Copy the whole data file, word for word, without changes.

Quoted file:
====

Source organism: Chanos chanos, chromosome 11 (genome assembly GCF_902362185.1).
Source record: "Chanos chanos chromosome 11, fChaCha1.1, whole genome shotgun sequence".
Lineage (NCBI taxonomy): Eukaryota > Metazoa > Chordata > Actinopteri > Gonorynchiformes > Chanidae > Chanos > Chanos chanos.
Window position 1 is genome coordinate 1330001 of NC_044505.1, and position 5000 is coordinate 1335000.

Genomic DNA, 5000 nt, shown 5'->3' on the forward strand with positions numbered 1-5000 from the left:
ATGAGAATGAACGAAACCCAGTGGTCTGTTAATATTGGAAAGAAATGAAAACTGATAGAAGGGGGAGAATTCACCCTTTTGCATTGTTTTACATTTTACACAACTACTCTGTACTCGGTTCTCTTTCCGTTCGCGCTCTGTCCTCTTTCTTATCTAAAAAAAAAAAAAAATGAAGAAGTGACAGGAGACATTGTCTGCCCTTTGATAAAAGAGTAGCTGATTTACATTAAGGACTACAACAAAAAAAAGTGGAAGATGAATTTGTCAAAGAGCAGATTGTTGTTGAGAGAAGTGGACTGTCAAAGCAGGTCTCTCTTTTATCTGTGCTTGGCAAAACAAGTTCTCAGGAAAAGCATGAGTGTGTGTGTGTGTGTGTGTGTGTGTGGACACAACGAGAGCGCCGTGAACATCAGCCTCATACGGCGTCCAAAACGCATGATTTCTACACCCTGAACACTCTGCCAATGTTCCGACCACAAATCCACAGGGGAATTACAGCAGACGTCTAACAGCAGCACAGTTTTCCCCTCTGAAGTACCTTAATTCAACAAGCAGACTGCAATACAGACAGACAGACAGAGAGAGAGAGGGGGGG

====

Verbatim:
Source organism: Chanos chanos, chromosome 11 (genome assembly GCF_902362185.1).
Source record: "Chanos chanos chromosome 11, fChaCha1.1, whole genome shotgun sequence".
Lineage (NCBI taxonomy): Eukaryota > Metazoa > Chordata > Actinopteri > Gonorynchiformes > Chanidae > Chanos > Chanos chanos.
Window position 1 is genome coordinate 1330001 of NC_044505.1, and position 5000 is coordinate 1335000.

Genomic DNA, 5000 nt, shown 5'->3' on the forward strand with positions numbered 1-5000 from the left:
ATGAGAATGAACGAAACCCAGTGGTCTGTTAATATTGGAAAGAAATGAAAACTGATAGAAGGGGGAGAATTCACCCTTTTGCATTGTTTTACATTTTACACAACTACTCTGTACTCGGTTCTCTTTCCGTTCGCGCTCTGTCCTCTTTCTTATCTAAAAAAAAAAAAAAATGAAGAAGTGACAGGAGACATTGTCTGCCCTTTGATAAAAGAGTAGCTGATTTACATTAAGGACTACAACAAAAAAAAGTGGAAGATGAATTTGTCAAAGAGCAGATTGTTGTTGAGAGAAGTGGACTGTCAAAGCAGGTCTCTCTTTTATCTGTGCTTGGCAAAACAAGTTCTCAGGAAAAGCATGAGTGTGTGTGTGTGTGTGTGTGTGTGTGGACACAACGAGAGCGCCGTGAACATCAGCCTCATACGGCGTCCAAAACGCATGATTTCTACACCCTGAACACTCTGCCAATGTTCCGACCACAAATCCACAGGGGAATTACAGCAGACGTCTAACAGCAGCACAGTTTTCCCCTCTGAAGTACCTTAATTCAACAAGCAGACTGCAATACAGACAGACAGACAGAGAGAGAGAGGGGGGG